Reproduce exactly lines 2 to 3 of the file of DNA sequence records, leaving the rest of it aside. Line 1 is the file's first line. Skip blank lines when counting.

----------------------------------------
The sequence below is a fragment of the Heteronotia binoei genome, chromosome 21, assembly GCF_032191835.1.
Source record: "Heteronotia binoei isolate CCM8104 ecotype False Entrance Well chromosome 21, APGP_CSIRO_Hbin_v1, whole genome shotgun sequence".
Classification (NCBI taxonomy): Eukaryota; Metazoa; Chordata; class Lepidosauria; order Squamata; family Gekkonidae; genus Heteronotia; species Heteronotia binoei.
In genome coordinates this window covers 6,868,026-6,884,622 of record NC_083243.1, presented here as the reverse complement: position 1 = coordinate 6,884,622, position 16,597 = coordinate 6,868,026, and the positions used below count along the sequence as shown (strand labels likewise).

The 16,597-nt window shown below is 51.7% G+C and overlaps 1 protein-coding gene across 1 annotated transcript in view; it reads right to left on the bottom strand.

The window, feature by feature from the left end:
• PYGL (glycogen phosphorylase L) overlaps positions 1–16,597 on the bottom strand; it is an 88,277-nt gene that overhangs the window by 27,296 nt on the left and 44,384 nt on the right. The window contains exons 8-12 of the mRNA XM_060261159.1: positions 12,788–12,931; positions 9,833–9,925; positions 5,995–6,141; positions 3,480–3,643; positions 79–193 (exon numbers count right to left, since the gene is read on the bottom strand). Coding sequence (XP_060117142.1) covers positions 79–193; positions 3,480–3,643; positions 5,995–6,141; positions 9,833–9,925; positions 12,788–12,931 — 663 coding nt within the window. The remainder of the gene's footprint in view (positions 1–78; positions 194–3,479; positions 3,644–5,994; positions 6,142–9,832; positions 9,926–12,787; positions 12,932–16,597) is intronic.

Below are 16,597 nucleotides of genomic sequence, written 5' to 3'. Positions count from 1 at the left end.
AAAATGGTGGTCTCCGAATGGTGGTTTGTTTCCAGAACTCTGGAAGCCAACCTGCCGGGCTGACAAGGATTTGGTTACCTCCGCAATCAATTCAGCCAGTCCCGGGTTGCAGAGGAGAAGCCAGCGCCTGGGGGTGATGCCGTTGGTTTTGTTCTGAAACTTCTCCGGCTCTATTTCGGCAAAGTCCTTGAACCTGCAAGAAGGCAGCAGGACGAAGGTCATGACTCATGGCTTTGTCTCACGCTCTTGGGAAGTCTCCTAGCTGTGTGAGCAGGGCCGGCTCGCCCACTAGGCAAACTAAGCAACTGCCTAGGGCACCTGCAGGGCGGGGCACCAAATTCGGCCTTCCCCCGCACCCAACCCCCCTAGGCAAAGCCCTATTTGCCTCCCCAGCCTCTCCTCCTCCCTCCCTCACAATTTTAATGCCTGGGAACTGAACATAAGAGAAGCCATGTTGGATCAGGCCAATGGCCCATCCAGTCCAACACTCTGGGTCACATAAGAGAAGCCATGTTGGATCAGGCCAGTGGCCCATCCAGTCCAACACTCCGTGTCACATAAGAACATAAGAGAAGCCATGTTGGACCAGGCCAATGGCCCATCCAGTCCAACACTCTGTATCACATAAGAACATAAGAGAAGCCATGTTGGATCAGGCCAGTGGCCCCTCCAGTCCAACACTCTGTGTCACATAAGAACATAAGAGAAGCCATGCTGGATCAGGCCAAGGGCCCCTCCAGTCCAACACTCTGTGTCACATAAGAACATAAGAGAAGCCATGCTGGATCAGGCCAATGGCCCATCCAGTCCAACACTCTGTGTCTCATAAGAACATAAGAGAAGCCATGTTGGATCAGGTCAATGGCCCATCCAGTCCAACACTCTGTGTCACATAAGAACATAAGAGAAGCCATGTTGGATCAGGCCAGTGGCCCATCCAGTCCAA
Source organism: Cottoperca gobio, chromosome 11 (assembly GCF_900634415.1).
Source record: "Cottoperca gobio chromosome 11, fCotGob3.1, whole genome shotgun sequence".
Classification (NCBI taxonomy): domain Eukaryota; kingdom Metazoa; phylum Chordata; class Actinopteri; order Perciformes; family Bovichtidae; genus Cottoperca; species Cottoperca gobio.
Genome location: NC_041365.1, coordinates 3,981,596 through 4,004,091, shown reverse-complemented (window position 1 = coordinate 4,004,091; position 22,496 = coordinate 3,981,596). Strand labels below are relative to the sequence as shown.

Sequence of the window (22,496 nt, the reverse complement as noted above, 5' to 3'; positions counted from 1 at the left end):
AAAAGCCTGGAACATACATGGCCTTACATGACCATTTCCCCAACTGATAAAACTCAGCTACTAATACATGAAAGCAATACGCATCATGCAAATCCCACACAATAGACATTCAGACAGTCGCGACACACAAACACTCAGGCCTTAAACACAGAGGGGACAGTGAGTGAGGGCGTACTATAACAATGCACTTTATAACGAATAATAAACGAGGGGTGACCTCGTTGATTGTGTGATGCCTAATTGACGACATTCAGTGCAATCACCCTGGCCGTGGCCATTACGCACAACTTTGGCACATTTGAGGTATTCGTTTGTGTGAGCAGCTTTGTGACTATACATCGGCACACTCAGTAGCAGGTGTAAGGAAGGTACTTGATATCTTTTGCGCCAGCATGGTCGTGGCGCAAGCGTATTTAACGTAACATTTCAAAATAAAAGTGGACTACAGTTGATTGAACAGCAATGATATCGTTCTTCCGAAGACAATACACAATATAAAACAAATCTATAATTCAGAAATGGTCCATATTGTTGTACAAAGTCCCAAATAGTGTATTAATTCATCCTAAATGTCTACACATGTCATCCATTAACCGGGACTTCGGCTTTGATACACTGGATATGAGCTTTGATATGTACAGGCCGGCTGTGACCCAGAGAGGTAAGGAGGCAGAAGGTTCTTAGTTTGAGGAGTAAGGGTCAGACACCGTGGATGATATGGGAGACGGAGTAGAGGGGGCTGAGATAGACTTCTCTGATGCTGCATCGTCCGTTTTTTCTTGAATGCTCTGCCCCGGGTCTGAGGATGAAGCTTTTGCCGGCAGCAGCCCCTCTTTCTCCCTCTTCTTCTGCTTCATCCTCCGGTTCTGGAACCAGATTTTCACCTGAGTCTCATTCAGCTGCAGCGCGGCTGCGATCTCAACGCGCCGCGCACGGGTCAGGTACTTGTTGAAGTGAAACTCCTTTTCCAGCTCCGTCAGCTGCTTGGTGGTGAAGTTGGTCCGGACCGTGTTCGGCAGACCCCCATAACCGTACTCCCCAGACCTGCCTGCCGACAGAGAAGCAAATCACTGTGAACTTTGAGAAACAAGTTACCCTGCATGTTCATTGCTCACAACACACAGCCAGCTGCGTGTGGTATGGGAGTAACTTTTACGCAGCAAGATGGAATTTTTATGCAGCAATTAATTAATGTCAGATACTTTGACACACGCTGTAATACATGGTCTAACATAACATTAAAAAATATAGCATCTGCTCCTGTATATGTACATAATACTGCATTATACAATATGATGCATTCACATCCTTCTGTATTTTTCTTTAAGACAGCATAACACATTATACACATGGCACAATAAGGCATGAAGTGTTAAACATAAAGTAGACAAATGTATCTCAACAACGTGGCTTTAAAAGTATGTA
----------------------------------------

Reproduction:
Source record: "Heteronotia binoei isolate CCM8104 ecotype False Entrance Well chromosome 21, APGP_CSIRO_Hbin_v1, whole genome shotgun sequence".
Classification (NCBI taxonomy): Eukaryota; Metazoa; Chordata; class Lepidosauria; order Squamata; family Gekkonidae; genus Heteronotia; species Heteronotia binoei.